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Can Science Make Sense of Life?
— —
Sheila Jasanoff
Can Science Make Sense of Life? by Sheila Jasanoff at Abbey's Bookshop,

Can Science Make Sense of Life?

Sheila Jasanoff


Polity Press

Philosophy of science


156 pages

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Since the discovery of the structure of DNA and the birth of the genetic age, a powerful vocabulary has emerged to express science's growing command over the matter of life. Armed with knowledge of the code that governs all living things, biology and biotechnology are poised to edit, even rewrite, the texts of life to correct nature's mistakes.

Yet, how far should the capacity to manipulate what life is at the molecular level authorize science to define what life is for? This book looks at flash points in law, politics, ethics, and culture to argue that science's promises of perfectibility have gone too far. Science may have editorial control over the material elements of life, but it does not supersede the languages of sense-making that have helped define human values across millennia: the meanings of autonomy, integrity, and privacy; the bonds of kinship, family, and society; and the place of humans in nature.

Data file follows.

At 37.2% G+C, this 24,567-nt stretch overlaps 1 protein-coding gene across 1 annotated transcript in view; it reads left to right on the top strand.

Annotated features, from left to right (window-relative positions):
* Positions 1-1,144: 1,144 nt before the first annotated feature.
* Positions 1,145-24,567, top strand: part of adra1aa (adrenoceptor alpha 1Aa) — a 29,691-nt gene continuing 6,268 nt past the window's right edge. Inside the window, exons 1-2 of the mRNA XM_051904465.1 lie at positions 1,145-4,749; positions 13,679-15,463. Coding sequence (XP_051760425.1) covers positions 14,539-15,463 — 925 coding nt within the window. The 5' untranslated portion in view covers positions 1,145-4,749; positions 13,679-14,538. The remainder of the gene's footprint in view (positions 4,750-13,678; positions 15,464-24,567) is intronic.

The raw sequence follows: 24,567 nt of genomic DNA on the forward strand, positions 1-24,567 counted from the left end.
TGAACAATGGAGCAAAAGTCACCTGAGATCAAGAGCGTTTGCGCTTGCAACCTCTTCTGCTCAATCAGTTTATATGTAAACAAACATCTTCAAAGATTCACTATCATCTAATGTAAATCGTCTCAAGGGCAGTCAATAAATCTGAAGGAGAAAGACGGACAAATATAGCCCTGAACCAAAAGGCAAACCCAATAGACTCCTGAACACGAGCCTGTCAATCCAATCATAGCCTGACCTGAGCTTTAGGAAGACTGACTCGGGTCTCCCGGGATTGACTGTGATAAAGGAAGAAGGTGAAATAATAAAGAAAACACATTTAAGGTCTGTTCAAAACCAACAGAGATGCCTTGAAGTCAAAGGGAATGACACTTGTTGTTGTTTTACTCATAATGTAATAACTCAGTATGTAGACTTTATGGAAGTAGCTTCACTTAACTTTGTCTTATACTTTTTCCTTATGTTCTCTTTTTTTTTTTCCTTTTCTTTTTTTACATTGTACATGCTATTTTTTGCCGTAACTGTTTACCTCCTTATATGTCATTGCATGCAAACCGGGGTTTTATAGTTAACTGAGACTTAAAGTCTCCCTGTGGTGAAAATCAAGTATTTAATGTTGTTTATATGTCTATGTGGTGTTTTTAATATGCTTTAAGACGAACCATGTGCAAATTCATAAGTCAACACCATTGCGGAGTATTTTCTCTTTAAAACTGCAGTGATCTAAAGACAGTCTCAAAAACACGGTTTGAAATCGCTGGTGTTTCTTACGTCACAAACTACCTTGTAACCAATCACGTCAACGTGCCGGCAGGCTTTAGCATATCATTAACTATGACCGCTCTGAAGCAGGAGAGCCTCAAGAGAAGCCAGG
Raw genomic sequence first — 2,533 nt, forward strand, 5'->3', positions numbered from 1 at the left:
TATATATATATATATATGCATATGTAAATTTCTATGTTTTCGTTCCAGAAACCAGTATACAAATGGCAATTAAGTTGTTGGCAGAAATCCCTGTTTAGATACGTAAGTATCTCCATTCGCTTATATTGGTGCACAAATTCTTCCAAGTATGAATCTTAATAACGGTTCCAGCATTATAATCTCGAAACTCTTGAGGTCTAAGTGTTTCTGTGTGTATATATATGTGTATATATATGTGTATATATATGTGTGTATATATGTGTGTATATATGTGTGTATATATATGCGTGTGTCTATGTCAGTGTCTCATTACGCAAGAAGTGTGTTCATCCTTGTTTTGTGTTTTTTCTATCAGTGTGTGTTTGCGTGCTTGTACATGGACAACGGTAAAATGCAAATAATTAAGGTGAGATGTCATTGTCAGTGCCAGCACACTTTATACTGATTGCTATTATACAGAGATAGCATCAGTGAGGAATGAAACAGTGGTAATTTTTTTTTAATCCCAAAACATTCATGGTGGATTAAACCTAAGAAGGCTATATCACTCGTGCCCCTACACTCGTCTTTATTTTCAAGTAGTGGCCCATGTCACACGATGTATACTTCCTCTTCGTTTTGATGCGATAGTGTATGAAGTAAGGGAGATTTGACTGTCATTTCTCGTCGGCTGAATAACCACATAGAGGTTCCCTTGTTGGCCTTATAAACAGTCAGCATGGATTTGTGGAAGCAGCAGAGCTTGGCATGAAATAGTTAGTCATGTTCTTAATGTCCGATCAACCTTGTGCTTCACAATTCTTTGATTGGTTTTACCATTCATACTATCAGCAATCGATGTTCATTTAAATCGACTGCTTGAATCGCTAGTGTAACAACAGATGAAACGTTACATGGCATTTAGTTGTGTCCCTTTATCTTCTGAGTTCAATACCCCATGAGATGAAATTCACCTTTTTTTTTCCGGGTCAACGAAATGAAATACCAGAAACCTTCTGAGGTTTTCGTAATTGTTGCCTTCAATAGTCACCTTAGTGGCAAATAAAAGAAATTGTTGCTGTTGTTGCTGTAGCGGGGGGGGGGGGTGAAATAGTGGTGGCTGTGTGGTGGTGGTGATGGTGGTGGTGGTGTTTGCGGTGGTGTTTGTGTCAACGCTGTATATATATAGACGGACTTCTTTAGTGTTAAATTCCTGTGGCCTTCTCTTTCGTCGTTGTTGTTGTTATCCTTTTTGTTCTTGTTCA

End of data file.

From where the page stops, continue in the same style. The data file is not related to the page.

By:   Sheila Jasanoff
Imprint:   Polity Press
Country of Publication:   United Kingdom
Dimensions:   Height: 214mm,  Width: 138mm,  Spine: 17mm
Weight:   298g
ISBN:   9781509522712
ISBN 10:   1509522719
Series:   New Human Frontiers
Pages:   156
Publication Date:   November 2018
Audience:   Professional and scholarly ,  Undergraduate
Format:   Paperback
Publisher's Status:   Active

Sheila Jasanoff is Pforzheimer Professor of Science and Technology Studies at the Harvard Kennedy School

By its very terms of inquiry, Can Science Make Sense of Life? highlights critical epistemological perversions in our present governance of biotechnology: confusions between decoding genetic structures and engineering happiness, conflations of privately profitable patent interests and overall human betterment, elisions between raw data and techno-optimism's myth-making capacity. As multinational investments in decoding life have mushroomed in recent years, a narrow range of laboratory science has increasingly arrogated to itself exclusive power to make sense of biological life by misapplying social constructs borrowed from life in cultural, political and legal realms. Founder of Harvard's Science and Technology Studies program, Sheila Jasanoff makes urgent and eloquent case for restoring broadly democratic humanistic complexity to the governing bodies that govern our bodies. Patricia Williams, Columbia Law School

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